Thousands of racing fans might not be at Churchill Downs in Louisville this weekend cheering the world’s fastest Thoroughbreds if not for a Californian-turned-Kentuckian who could work the phones like no one else.
The late John Gaines was the father of the Breeders’ Cup, as many in Lexington can tell you.
Less well known, Pamela Blatz-Murff, who died earlier this year, was its mother hen.
Of all her many legacies to racing and the Bluegrass, perhaps the greatest is her dedication to equine safety and her work toward a day when all Thoroughbreds in this country, as in Europe, race drug-free — not just because she loved horses, but also because she loved the sport and wanted it to survive and thrive so her grandchildren could love it too.
As for the Breeders’ Cup, having its 35th installment Friday and Saturday, “her fingerprints are everywhere,” says D.G. Van Clief Jr. who was head of the new organization in 1983 when it was trying to raise the initial $10 million from stallion owners. The owners were intrigued by the idea of a year-end racing extravaganza, yet not all that eager to put up the money. The event already had been declared dead once because of industry infighting.
Thanks to a broodmare’s complicated pregnancy, Pam and her husband, Clay Murff, a Merchant Marine and cook on tugboats between Hawaii and Alaska , were new residents of Lexington. The Blatz family were fans at Del Mar (where the surf meets the turf) and owned some Thoroughbreds. Pam rode and had shown quarter horses. One spring, her mother sent Pam and Clay to Kentucky to be on hand when her mare Flack Flack delivered a foal by Secretariat. The foal was late, which gave the couple a few weeks to drive around horse country. They decided to move here. (Naturally.)
At that point, Pam had been selling commercial real estate for 10 years in southern California for Coldwell Banker. She walked into the Breeders’ Cup offices in Lexington seeking a part-time job and found a lifetime’s passion.
“Pam was without question one of the best cold-call sales people I’ve ever worked with. And I’ve seen some good ones in the horse business,” says Van Clief. Being a newcomer may been an advantage, I suspect, because she didn’t know how resistant to change the horse industry is.
Soon, in addition to cajoling money out of stud farms, she was deep into every aspect of pulling off what racing writer Bill Christine had dubbed a brilliant idea that would never happen. She oversaw nominations, racing, stable-area security and served as horseman’s liaison. She set out to make the Breeders’ Cup truly international. “She really worked on building those relationships,” said Dora Delgado, who started as Blatz-Murff’s assistant and is now senior vice president for racing and nominations.
Imagine the risk and expense of flying a high-strung, million-dollar animal across an ocean from, say, England to California or Florida in late October, to run in the “wrong” direction on an unfamiliar surface after being quarantined for three days at an airport. Blatz-Murff soothed a lot of fears by working on and with the U.S. Department of Agriculture to allow a shorter quarantine, at the track where stalls could be equipped with fans and misters, and horses could be exercised much sooner.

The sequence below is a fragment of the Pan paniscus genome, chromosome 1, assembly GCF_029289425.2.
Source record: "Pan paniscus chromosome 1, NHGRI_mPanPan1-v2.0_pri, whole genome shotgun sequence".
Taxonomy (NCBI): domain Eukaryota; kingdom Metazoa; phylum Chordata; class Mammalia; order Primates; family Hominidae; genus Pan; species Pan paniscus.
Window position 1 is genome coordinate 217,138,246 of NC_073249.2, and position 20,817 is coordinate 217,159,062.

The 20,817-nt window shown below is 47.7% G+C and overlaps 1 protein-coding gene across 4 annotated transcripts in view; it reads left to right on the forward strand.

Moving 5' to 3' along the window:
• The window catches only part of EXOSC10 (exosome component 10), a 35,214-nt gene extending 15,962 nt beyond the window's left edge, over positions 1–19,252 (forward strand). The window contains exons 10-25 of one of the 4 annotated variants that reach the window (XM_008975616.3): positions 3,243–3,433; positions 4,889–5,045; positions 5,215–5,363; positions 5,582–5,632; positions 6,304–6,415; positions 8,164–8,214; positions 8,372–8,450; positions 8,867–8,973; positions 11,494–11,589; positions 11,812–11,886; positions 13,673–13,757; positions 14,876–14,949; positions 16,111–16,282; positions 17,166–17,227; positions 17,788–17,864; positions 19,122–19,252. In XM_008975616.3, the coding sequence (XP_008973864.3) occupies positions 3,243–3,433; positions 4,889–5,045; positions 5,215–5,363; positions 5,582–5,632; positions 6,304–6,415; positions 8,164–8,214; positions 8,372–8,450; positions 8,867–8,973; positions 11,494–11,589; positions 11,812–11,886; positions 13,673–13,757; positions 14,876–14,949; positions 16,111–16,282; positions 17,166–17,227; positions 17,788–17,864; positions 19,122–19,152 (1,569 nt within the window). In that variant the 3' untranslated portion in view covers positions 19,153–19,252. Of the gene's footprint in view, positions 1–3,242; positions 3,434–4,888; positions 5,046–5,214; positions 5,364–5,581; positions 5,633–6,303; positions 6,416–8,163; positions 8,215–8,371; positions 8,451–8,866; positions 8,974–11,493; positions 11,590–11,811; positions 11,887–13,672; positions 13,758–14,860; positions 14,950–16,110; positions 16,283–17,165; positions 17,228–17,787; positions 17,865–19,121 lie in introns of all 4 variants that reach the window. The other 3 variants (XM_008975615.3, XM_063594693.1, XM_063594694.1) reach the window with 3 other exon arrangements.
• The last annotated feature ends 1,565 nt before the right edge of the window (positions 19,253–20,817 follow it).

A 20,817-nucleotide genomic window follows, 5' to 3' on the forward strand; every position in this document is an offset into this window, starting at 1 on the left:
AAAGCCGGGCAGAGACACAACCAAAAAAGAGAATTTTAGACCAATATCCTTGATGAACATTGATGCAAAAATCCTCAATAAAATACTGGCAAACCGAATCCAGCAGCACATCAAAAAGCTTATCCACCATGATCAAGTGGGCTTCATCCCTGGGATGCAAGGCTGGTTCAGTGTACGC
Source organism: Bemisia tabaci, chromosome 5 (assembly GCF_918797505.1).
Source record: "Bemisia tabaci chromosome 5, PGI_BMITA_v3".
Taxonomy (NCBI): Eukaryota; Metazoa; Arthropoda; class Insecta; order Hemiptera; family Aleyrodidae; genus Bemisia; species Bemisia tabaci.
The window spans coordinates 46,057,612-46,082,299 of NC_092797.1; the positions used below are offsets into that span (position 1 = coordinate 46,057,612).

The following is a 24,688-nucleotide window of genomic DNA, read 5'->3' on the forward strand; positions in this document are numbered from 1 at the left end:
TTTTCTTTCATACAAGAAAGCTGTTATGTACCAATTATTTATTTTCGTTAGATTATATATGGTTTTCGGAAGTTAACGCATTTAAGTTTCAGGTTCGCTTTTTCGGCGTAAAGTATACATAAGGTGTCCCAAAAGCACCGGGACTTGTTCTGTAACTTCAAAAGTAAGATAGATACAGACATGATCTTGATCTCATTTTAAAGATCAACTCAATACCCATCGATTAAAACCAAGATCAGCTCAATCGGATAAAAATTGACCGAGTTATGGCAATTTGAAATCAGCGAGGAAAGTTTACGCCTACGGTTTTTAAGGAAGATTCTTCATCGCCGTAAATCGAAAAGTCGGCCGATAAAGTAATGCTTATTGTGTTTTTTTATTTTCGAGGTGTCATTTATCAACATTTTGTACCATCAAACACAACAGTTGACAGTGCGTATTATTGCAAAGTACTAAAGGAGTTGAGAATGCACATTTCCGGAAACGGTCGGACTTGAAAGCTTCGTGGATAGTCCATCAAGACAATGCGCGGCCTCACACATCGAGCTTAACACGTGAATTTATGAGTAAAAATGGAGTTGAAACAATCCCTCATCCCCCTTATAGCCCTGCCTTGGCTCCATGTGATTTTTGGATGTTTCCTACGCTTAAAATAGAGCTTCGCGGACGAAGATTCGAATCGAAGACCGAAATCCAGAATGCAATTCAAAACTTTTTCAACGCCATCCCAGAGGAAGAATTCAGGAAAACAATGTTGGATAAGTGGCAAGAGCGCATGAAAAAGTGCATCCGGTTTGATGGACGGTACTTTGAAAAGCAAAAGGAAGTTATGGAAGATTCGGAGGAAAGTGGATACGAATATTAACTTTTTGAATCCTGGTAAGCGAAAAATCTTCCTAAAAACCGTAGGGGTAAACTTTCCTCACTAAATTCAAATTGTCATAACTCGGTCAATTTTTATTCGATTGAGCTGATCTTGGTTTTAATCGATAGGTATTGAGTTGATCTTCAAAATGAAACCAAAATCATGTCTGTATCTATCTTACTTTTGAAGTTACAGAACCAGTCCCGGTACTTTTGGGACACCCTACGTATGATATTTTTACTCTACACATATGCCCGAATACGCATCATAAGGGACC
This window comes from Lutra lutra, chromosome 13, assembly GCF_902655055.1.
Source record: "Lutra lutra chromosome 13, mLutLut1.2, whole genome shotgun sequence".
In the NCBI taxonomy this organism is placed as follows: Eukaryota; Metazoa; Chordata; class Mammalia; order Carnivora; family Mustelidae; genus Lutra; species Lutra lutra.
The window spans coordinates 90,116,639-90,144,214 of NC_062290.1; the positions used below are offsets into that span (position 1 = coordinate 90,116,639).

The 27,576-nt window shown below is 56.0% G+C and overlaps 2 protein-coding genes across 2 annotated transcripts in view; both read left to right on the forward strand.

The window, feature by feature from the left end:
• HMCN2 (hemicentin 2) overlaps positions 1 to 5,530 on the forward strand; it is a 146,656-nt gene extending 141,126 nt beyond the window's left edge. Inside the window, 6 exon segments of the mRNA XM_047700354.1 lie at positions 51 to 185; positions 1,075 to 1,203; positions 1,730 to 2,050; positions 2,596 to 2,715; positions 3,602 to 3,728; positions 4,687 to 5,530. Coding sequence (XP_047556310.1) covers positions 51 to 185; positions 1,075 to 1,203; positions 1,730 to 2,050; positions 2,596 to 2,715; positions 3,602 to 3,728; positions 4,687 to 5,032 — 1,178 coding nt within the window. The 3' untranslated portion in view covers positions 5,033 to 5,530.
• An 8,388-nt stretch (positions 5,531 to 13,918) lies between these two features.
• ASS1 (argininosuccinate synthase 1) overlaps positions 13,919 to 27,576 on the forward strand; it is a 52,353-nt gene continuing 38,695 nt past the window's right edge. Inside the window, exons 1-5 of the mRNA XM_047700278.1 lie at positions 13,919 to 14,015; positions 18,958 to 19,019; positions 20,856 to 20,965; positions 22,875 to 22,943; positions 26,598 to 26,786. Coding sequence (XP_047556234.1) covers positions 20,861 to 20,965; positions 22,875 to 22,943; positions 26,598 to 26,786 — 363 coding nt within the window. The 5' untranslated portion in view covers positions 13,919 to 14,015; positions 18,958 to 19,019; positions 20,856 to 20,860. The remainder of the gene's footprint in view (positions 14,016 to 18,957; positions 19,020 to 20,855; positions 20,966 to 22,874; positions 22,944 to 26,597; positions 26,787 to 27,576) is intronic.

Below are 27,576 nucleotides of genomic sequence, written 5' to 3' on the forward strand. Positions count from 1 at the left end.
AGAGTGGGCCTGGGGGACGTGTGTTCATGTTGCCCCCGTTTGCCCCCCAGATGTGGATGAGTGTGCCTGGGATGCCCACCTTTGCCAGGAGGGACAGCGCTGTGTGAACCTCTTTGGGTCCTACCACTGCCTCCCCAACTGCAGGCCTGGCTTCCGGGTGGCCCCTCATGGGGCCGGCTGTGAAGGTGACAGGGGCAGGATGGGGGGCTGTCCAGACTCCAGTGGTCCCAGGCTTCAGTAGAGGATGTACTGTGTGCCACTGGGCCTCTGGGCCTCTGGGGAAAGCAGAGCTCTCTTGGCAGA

“She was one of those humans who doesn’t believe ‘no’ is an appropriate answer. It was one of the most infuriating but wonderful things about her,” says Pam’s daughter, Tiffany Murff Wesley, who lives in Dallas with her husband Brandon, who works for Toyota Financial Services, and their two children.
Her attention to the welfare of the horses, and their people, did not end once they were bedded down. It never ended. Blatz-Murff — and the Breeders’ Cup — have been champions for safer, drug-free racing and top-flight veterinary care, though progress on the drug front is maddeningly difficult because of industry resistance and infighting.
When she was laid off in 2010 after upheaval in Breeders’ Cup management, some top British trainers signed a letter of protest, calling the decision “incredibly sad and of great concern” and saying “she will be sorely missed by a vast number of people.” British racing writers gave her a Lord Derby Award for Services to International Racing in 2001.
At the inaugural running of the Breeders’ Cup in 1984, Pam was pregnant. The event and Tiffany grew up together. “I trick or treated on the backside of racetracks.” There’s not room for all the great Pam stories I heard. She died in July at 70 of a recurrence of cancer.
Delgado remembers her “great humongous laugh put everyone at ease,” while Clay fortified the staff with homemade chicken soup during stressful times and brought bacon sandwiches from the track kitchen when they were working round the clock at a host track. (Keeneland will host in 2020.)
Not until the last horse had crossed the finish line and been safely cooled out could her mother eat, breathe or “sit in the racing truck and have a glass of wine,” said Wesley who also remembers her “love of logistics.” Several people told me that, because of her attention to their every need, the horsemen loved Blatz-Murff.
She saw European horses stay fit during longer careers — without the pain-masking and performance-enhancing drugs on which many U.S. trainers rely. She believed in breeding, not for “designer pedigrees,” but for safety and soundness.
The general public and would-be bettors never see the meticulous care that Thoroughbreds receive. They do see when a horse breaks down and is euthanized during a race. Wesley said her mother believed, “We have to show future generations we’re taking care of them, not just running them for money.”
Jamie Lucke is a Herald-Leader editorial writer.